Unfortunately, there is a belief that Polish viewers do not like horror, fantasy or science fiction films. This is evidenced by the report “Poles on Polish films – opinions of Poles on Polish cinema and their attitudes towards Polish film production”: Poles mainly love comedies and detective stories, as well as thrillers and adventure films. Only 41% like science fiction/fantasy movies. viewers. What’s interesting, because as many as 3.4 million Polish viewers have tuned in to the new “Avatar” so far – Explains to the Wirtualnemedia.pl portal Piotr Nalazek, author of short feature films such as “Beautiful August Night” and “I Know”.
Science Fiction Traditions in Poland
When the director was asked if we lack the tradition of making science fiction films, he replied: – It is difficult to say that we have a tradition of making science fiction films that has been developed over the years. Of course, there were some great science fiction movies, like “Sexmission” or “On the Silver Globe.” Popular science themes are also dealt with in almost all of his films by Piotr Szulkin – “O-bi, o-ba: The End of Civilization”, “War of the Worlds – Next Century” or “Ga, ga. Glory to the Heroes”. The “Pirx pilot test” beat out such masterpiece as “Aliens – 8th Passenger of the Nostromo” at the Trieste Science Fiction Film Festival. However, these are exceptions, only “Seksmisja” made it to the mass viewer.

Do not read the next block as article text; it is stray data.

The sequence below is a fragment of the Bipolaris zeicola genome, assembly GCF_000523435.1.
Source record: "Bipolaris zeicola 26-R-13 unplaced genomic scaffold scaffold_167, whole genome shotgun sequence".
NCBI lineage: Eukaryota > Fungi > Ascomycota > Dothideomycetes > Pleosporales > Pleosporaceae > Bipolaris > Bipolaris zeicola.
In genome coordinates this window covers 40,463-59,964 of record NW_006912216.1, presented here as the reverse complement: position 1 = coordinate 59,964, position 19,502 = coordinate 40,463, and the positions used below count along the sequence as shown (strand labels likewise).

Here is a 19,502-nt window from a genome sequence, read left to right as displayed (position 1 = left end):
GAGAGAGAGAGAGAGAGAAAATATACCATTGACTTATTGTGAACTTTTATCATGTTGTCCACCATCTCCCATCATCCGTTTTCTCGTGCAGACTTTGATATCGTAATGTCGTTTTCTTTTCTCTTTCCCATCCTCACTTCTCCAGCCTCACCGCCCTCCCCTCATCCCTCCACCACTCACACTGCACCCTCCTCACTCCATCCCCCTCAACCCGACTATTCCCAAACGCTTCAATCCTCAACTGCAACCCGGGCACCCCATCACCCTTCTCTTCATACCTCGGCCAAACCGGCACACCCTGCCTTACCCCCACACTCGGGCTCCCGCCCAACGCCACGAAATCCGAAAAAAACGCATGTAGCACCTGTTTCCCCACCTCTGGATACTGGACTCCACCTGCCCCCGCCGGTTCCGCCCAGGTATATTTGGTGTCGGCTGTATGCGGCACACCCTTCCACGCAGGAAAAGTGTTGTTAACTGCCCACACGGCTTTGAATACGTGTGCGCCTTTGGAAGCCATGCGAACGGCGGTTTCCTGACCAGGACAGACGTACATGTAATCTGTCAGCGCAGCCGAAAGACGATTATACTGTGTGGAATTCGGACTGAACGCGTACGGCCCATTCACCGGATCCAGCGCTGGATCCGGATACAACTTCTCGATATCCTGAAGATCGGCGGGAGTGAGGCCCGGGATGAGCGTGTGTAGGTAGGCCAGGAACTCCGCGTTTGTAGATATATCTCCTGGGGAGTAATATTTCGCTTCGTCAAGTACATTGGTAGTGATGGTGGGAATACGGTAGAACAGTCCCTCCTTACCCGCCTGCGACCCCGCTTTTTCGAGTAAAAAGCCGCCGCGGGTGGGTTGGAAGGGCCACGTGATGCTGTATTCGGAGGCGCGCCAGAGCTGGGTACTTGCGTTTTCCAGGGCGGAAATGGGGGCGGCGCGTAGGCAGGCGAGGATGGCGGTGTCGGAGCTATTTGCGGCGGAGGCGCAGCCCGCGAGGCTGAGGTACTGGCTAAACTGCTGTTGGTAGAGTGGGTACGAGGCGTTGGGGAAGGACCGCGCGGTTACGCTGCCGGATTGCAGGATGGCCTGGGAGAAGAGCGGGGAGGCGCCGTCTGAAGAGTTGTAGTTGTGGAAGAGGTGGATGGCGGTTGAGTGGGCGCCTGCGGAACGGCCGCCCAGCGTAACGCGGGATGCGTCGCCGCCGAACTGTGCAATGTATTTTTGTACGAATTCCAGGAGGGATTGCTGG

Dr. Robert Dudziński, a specialist in Polish film and cinematic genre theory, when asked about the science fiction tradition in Polish TV series, says: – This is an interesting issue, because it seems that we have good conditions for such a tradition to develop. Even in the 1960s a whole series of TV shorts were made using this convention – some made by really famous and distinguished artists: Stanisław Lem, Andrzej Wajda and Janusz Majewski. Productions such as Wajda’s “Layer Layer” or Majewski’s “First Pavilion” are distinguished to this day by their interesting format and original content (which is still up to date!). Later, however, this trend clearly faded away (although the adaptation of the novel “Paradizja” by Janusz A.
When the expert was asked about the specific reason why this type did not develop in domestic production, he replied: – Perhaps a combination of several factors played an important role here. A sci-fi series will always be an expensive endeavor that requires certain technical expertise and knowledge to create a coherent and compelling universe on screen. At the same time, television decision makers may have thought that the pool of sci-fi fans among the Polish audience was relatively small, so such a series would not be of interest to a wider audience. In addition, after 1989, the demand for similar products was fully met by American productions. All of this made creating your own sci-fi series seem like a game not worth the candle. It is no coincidence that at the turn of the 20th and 21st centuries many science fiction works for children were created, such as “Wow” or “Star Pirate”. The children’s audience might have been thought large enough to make such an undertaking worthwhile, and uncritical enough to pay attention to technical flaws.